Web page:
Some prepaid industry executives speculated this week at the Prepaid Card Expo in Las Vegas that an established company soon would be in a position to announce an initial public offering. That happened sooner than expected, as Green Dot Corp. today announced plans to generate up to $150 million by selling company stock through an IPO.
The move could put the Monrovia, Calif.-based prepaid card company in a good position for future acquisitions, says Gil Luria, an analyst with Wedbush Securities in Los Angeles. "A lot of times when a market leader in an emerging category goes public, it's to see if they can use the capital they raise in the IPO to grow even faster," he says.
Lauria believes Green Dot could reach its goal of generating $150 million because the market it showing some stability compared with early 2009, when companies were holding back on IPOs. "If a company wants to raise money and it feels this is the right time, it's not surprising that they proceed right now," he says.
Green Dot is in the process of acquiring an unnamed bank holding company and its subsidiary commercial bank, but the company did not guarantee when, if ever, it would complete the acquisition, according to its filing with the Securities and Exchange Commission.
Established prepaid companies are in the perfect position to initiate prepaid-industry consolidation in the next few years, Kenneth Goins, CEO of Prepaid Solutions Inc., said at the Prepaid Card Expo. "We're starting to get a lot of players in the industry," he said. "People are starting to bump into each other at [these conferences] and talking," which could lead to consolidation. Goins said there were several companies likely for an IPO but declined to name them.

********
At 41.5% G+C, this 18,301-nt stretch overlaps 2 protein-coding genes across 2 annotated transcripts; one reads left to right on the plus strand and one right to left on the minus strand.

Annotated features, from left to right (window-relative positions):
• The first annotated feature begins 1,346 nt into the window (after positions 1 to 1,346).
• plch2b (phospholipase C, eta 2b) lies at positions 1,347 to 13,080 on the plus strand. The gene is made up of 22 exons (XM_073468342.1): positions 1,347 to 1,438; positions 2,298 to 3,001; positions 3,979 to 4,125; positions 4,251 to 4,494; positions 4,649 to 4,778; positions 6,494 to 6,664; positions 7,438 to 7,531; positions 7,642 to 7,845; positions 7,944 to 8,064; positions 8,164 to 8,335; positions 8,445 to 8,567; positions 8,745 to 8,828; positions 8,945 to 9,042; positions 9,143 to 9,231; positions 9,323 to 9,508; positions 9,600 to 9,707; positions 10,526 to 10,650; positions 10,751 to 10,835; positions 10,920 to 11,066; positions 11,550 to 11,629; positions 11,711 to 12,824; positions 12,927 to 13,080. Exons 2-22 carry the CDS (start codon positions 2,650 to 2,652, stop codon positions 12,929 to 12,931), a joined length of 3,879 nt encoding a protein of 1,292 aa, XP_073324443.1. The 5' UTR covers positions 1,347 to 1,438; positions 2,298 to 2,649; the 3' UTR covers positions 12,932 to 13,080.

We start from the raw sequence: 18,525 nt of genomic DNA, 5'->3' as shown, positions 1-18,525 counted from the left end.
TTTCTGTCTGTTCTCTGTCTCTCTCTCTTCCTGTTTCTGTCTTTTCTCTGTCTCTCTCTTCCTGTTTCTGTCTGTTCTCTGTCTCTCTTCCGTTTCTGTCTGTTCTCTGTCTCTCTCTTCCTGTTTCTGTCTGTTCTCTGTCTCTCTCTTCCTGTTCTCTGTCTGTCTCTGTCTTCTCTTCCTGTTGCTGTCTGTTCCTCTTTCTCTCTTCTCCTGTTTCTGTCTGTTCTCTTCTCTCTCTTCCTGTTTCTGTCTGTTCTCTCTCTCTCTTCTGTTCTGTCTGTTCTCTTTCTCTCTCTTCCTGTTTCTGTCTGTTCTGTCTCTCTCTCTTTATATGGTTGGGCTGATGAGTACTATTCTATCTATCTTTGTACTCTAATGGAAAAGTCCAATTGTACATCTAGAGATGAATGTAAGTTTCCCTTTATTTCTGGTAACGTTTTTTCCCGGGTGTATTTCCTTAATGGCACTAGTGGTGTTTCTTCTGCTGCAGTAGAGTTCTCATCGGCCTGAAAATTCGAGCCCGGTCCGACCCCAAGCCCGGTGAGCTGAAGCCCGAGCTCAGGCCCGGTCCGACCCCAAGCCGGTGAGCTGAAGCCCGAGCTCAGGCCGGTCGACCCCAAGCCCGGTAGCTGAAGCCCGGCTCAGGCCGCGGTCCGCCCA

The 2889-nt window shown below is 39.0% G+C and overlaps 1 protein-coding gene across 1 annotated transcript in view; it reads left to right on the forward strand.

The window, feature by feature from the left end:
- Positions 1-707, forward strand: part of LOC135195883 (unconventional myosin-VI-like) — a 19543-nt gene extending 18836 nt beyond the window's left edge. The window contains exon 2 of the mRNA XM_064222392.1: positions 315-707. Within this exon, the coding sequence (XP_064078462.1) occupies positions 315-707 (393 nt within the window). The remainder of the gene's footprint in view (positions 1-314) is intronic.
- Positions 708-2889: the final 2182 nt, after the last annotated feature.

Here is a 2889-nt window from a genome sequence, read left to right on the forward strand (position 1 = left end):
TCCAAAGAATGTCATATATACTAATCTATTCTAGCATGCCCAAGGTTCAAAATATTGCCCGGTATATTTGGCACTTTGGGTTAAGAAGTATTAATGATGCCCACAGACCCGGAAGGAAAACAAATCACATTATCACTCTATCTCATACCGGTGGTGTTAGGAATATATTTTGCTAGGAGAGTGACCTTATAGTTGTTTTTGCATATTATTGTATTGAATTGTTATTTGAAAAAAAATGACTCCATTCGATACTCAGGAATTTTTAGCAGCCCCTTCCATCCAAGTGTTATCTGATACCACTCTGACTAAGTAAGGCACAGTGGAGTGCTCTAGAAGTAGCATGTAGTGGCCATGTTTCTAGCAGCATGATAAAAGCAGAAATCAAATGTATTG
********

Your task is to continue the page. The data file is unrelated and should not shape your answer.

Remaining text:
Green Dot did not reveal an initial stock price in its filing. The company, however, noted that investing in the company "involves a high degree of risk," according to the preliminary prospectus filed with the SEC.
Though Green Dot generated $234.8 million in revenue and net income of $37.2 million for its fiscal year ended July 31, it warned growth rates might decline. Continued growth depends on the company's ability to "attract new users of our products, to expand our reload network and to increase our revenues per customer," the company noted in the filing.
Green Dot also warned that the loss of operating revenues from its four largest retail distributors, including Wal-Mart Stores Inc., "would adversely affect our business." Wal-Mart accounted for approximately 64% of Green Dot's total operating revenues for the three months ended Oct. 31, 2009.
Besides operating a highly competitive market, Green Dot acknowledged that any future regulatory changes also could disrupt its business model.
Despite the risks, Green Dot is in a good position for future growth as the credit card industry struggles to adapt to the Credit Card Accountability, Responsibility and Disclosure Act, according to Brian Riley, a research director in the bank cards practice at TowerGroup in Needham, Mass.
"As the credit card industry toils with adapting to the CARD Act and debit card issuers contend with barriers on their [nonsufficient funds] fees, the prepaid industry will certainly benefit by its ability to provide a market-driven solution for cardholders," Riley says.
Green Dot's IPO also would benefit other industry players because SEC reporting requirements would force the company to open up some of its financials, Riley says. "The industry will [have] a deeper understanding of the revenue dynamics," he adds.